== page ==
Classic is defined as serving as a standard of excellence, something
traditional or enduring.
Those characteristics aptly describe the Classic Head design used on
the gold $5 half eagle coins struck from 1834 to 1838. The design,
also used on the 1834 to 1838 $2.50 quarter eagles, was the work of
William Kneass who served as the third United States Mint chief engraver.
Kneass was appointed to the position Jan. 28, 1824, for a salary of
$2,000 a year. He replaced Robert Scot, who died in 1823.
Many researchers say a friend of Kneass's, Adam Eckfeldt, the chief
coiner at that time, was most responsible for his appointment.
Not much more is known about the man who is also credited with
designing a pattern for a half dollar dated 1838.
See how much your Classic Head $5 half eagle is
Kneass suffered a stroke in 1835, and died in office five years
later. His Classic Head design was among the last examples of his work.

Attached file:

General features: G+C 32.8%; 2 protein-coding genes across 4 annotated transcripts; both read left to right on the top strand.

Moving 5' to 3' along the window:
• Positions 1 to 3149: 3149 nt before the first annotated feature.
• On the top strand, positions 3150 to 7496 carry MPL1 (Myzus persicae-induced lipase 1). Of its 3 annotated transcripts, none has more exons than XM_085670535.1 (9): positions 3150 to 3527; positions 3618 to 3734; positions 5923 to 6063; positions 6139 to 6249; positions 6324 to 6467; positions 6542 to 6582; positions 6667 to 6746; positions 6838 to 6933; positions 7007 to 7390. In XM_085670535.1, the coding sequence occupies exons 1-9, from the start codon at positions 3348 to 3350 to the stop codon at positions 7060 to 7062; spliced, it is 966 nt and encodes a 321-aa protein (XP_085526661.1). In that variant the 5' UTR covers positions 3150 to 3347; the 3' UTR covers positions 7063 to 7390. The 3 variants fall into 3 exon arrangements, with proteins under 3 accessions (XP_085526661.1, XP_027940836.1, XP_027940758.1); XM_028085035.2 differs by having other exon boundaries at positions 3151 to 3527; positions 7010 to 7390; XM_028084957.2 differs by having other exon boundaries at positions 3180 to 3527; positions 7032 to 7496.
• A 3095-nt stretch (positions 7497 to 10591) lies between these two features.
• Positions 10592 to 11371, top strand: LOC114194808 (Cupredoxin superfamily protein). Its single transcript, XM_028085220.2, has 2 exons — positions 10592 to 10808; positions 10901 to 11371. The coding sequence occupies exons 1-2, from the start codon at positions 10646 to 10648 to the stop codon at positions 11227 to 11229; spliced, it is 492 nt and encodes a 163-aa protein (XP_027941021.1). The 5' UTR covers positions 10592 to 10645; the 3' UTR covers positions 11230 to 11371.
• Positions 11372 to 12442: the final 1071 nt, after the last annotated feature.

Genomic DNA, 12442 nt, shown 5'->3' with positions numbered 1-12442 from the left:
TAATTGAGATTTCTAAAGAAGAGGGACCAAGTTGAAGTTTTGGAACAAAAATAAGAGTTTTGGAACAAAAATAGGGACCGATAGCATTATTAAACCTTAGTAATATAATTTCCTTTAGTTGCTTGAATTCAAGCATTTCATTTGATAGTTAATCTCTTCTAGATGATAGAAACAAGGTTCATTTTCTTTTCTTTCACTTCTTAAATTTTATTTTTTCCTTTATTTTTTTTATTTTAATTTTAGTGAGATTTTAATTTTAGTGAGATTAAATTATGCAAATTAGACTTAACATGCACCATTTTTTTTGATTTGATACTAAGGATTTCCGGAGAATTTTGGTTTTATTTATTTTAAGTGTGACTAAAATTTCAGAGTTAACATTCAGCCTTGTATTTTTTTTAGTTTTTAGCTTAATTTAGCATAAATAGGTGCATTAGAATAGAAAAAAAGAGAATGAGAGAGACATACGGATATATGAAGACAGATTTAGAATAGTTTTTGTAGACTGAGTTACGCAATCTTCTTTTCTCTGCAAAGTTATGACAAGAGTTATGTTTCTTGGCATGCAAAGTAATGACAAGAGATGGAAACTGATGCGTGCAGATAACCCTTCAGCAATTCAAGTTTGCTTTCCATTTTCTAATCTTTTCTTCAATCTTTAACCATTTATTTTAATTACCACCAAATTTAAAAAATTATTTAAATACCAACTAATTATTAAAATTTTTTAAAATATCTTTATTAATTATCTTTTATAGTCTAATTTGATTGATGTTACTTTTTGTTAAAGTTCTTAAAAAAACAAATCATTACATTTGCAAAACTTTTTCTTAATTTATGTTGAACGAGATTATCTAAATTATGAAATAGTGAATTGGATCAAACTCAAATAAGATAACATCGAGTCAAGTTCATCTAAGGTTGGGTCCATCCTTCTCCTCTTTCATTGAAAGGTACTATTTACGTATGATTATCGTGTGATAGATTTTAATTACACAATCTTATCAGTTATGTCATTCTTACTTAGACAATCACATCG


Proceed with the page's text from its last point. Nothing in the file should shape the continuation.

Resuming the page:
His interpretation of Liberty wears a headband bearing the word
LIBERTY. The design is similar to John Reich's design for the Classic
Head large cent, which was the first time that word appeared as part
of Liberty's portrait.
The reverse design was a collaboration between John Reich and
Kneass. The eagle with wings outspread has its head turned to the left
with a shield on its breast and olive branches and arrows clasped in
During the first two years of issue the Classic Head half eagle's
metallic content was 89.92 percent gold, 10.08 percent copper and
silver. On Jan. 18, 1837, Congress authorized a change in the gold to
.900 fineness for the half eagle. After that, the coin's metallic
content was 90 percent gold, 10 percent copper and silver.
Keep reading from our "Know Your U.S. Coins" series:
Cents and half cents:
2- and 3-cent coins:
Dimes and half dimes: